The key that we see, though, is training and then early access. I was recently in Egypt, and was inspired to meet with another group of lawyers, and what they told me is that they said, "Hey, look, we don't have police on the streets now. The police are one of the main reasons why we had the revolution. They were torturing everybody all the time." And I said, "But there's been tens of millions of dollars that have recently gone in to the development of the legal system here. What's going on?" I met with one of the development agencies, and they were training prosecutors and judges, which is the normal bias, as opposed to defenders. And they showed me a manual which actually was an excellent manual. I said, "I'm gonna copy this." It had everything in it. Lawyers can come at the police station. It was perfect. Prosecutors were perfectly trained. But I said to them, "I just have one question, which is, by the time that everybody got to the prosecutor's office, what had happened to them?" And after a pause, they said, "They had been tortured."
So the pieces are, not only the training of the lawyers, but us finding a way to systematically implement early access to counsel, because they are the safeguard in the system for people who are being tortured. And as I tell you this, I'm also aware of the fact that it sounds like, "Oh, okay, it sounds like we could do it, but can we really do it?" Because it sounds big. And there are many reasons why I believe it's possible. The first reason is the people on the ground who find ways of creating miracles because of their commitment. It's not only Innocent, who I told you about in Zimbabwe, but defenders all over the world who are looking for these pieces. We have a program called JusticeMakers, and we realized there are people that are courageous and want to do things, but how can we support them? So it's an online contest where it's only five thousand dollars if you come up with and innovative way of implementing justice. And there are 30 JusticeMakers throughout the world, from Sri Lanka to Swaziland to the DRC, who with five thousand dollars do amazing things, through SMS programs, through paralegal programs, through whatever they can do.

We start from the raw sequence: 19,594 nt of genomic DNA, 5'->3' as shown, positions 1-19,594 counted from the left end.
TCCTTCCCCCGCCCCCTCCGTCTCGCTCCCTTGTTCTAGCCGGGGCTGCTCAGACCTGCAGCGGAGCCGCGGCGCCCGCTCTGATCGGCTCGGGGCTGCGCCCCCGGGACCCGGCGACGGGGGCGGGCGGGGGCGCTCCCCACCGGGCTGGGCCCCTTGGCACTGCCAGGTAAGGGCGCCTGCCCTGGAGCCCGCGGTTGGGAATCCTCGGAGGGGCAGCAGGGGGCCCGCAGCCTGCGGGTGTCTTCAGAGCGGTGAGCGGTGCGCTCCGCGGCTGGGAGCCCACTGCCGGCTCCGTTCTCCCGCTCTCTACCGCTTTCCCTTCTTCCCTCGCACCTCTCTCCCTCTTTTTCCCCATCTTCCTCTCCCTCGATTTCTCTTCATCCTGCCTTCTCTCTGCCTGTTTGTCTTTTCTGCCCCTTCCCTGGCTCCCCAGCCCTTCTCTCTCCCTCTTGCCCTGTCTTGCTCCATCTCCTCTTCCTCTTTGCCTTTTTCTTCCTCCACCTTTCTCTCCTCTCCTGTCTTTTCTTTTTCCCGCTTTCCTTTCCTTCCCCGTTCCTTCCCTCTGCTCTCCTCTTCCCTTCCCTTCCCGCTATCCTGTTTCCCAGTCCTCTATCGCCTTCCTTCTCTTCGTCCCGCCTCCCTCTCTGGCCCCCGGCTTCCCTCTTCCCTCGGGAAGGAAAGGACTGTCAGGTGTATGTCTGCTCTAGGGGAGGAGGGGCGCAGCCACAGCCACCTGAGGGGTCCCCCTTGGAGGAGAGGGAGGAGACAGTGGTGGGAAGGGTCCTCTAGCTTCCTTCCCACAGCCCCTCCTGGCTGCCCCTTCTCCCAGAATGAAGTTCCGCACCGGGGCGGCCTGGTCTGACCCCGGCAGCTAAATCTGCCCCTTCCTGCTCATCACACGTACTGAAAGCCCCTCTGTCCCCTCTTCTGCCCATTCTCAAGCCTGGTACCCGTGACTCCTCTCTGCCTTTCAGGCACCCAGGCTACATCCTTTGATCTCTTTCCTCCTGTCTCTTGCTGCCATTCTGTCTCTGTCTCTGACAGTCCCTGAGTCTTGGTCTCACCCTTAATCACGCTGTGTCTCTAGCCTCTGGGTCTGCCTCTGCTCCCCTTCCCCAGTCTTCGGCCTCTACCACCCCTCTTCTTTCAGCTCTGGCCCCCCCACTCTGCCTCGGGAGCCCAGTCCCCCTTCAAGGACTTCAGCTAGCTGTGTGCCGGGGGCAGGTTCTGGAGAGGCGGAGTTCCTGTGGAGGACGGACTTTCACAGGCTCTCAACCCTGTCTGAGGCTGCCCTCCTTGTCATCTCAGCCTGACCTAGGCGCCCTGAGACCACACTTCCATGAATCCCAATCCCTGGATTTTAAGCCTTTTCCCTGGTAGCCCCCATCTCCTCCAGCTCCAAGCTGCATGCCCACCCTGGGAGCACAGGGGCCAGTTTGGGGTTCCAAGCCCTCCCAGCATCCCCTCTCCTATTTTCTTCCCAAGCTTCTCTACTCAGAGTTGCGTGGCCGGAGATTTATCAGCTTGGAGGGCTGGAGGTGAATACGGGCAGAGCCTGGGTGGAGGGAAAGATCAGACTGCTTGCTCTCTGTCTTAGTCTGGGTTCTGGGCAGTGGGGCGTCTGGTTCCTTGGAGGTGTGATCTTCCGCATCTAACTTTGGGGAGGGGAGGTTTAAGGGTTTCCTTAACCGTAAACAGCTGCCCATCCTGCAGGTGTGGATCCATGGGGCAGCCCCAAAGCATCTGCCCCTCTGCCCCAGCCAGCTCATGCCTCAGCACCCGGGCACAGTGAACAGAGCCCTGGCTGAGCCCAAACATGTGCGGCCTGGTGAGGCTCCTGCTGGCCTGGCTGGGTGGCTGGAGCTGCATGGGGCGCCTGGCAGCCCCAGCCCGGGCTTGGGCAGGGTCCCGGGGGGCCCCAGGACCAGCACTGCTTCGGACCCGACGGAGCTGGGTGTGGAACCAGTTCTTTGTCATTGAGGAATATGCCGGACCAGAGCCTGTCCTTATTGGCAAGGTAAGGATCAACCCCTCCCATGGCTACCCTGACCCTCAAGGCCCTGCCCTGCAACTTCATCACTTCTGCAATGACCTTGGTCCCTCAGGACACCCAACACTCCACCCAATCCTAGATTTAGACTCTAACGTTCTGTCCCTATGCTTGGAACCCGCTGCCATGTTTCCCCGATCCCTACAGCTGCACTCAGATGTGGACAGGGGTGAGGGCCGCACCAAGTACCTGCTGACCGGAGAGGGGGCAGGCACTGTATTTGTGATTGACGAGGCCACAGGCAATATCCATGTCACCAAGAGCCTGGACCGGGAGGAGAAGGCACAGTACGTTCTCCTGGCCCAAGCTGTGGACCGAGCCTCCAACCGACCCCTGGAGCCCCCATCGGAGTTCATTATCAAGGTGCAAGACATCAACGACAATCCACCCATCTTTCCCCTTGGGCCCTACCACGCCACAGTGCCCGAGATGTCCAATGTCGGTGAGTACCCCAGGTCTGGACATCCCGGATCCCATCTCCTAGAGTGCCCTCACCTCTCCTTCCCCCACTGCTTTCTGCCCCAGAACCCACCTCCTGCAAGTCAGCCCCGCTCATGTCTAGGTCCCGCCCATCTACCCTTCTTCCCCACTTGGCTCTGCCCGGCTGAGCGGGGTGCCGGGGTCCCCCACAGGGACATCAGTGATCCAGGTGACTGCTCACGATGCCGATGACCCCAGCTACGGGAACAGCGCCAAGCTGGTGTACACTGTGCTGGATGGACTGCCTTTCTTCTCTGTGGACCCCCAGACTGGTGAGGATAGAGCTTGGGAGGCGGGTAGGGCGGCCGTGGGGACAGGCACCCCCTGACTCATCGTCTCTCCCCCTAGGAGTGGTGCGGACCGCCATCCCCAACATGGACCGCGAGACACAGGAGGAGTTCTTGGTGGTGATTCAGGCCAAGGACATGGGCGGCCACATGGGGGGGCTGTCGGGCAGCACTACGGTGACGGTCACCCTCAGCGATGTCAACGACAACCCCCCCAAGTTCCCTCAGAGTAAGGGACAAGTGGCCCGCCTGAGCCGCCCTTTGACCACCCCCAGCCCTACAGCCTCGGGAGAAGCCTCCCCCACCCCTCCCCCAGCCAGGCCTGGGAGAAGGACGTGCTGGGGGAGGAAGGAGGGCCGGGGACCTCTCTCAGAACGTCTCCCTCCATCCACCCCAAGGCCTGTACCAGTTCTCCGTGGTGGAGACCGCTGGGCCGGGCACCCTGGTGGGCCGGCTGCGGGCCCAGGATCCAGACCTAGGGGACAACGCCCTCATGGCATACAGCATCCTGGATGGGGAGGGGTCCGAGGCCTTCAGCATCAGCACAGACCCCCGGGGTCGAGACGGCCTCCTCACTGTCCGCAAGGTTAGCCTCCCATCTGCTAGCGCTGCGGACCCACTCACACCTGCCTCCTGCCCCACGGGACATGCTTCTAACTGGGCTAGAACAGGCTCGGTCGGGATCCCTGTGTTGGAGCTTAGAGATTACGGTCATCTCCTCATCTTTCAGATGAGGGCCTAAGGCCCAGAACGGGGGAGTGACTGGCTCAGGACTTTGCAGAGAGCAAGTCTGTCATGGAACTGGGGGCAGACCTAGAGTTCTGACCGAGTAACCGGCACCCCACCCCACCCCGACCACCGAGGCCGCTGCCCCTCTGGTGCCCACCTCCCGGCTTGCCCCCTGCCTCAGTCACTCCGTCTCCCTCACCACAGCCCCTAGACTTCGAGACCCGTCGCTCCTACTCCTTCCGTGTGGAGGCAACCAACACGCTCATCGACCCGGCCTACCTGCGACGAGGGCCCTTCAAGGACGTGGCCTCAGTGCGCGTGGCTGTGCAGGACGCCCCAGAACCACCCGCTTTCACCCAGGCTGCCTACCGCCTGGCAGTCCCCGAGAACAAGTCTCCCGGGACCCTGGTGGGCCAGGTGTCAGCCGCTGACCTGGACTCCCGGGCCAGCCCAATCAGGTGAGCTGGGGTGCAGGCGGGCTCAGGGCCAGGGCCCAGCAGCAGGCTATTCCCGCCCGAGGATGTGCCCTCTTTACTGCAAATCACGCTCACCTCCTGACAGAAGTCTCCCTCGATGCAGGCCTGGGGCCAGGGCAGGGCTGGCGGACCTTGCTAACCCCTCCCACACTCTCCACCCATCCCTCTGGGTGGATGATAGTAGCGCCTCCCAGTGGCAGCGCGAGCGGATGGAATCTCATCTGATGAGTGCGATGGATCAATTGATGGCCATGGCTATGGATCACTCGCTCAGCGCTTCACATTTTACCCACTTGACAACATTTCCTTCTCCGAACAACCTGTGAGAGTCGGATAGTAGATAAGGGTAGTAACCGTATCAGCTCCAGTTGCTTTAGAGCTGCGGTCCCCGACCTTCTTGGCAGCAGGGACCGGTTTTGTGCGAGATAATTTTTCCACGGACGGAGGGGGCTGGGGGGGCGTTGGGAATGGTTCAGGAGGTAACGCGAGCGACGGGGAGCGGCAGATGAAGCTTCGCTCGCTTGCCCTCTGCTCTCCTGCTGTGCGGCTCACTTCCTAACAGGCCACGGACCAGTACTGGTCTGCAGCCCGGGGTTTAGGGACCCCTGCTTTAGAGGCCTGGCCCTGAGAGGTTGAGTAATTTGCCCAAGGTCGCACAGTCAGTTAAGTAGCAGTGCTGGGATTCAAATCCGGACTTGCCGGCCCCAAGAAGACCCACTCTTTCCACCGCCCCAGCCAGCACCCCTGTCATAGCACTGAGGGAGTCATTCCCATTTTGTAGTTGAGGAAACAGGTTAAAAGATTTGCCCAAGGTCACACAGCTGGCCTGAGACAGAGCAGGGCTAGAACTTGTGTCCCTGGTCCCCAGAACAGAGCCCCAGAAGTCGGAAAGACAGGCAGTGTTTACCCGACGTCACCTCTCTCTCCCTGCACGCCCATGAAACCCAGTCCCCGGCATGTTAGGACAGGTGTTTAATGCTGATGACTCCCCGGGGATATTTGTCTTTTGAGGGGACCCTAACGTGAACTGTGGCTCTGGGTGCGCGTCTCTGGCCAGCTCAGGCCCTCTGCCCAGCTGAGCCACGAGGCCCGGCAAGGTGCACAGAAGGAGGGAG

So in China, for instance, great laws came out where it says police cannot torture people or they will be punished. And I was sitting side by side with one of our very courageous lawyers, and said, "How can we get this out? How can we make sure that this is implemented? This is fantastic." And he said to me, "Well, do you have money?" And I said, "No." And he said, "That's okay, we can still figure it out." And on December 4, he organized three thousand members of the Youth Communist League, from 14 of the top law schools, who organized themselves, developed posters with the new laws, and went to the police stations and began what he says is a non-violent legal revolution to protect citizen rights. So I talked about the fact that we need to train and support defenders. We need to systematically implement early access to counsel. But the third and most important thing is that we make a commitment to this.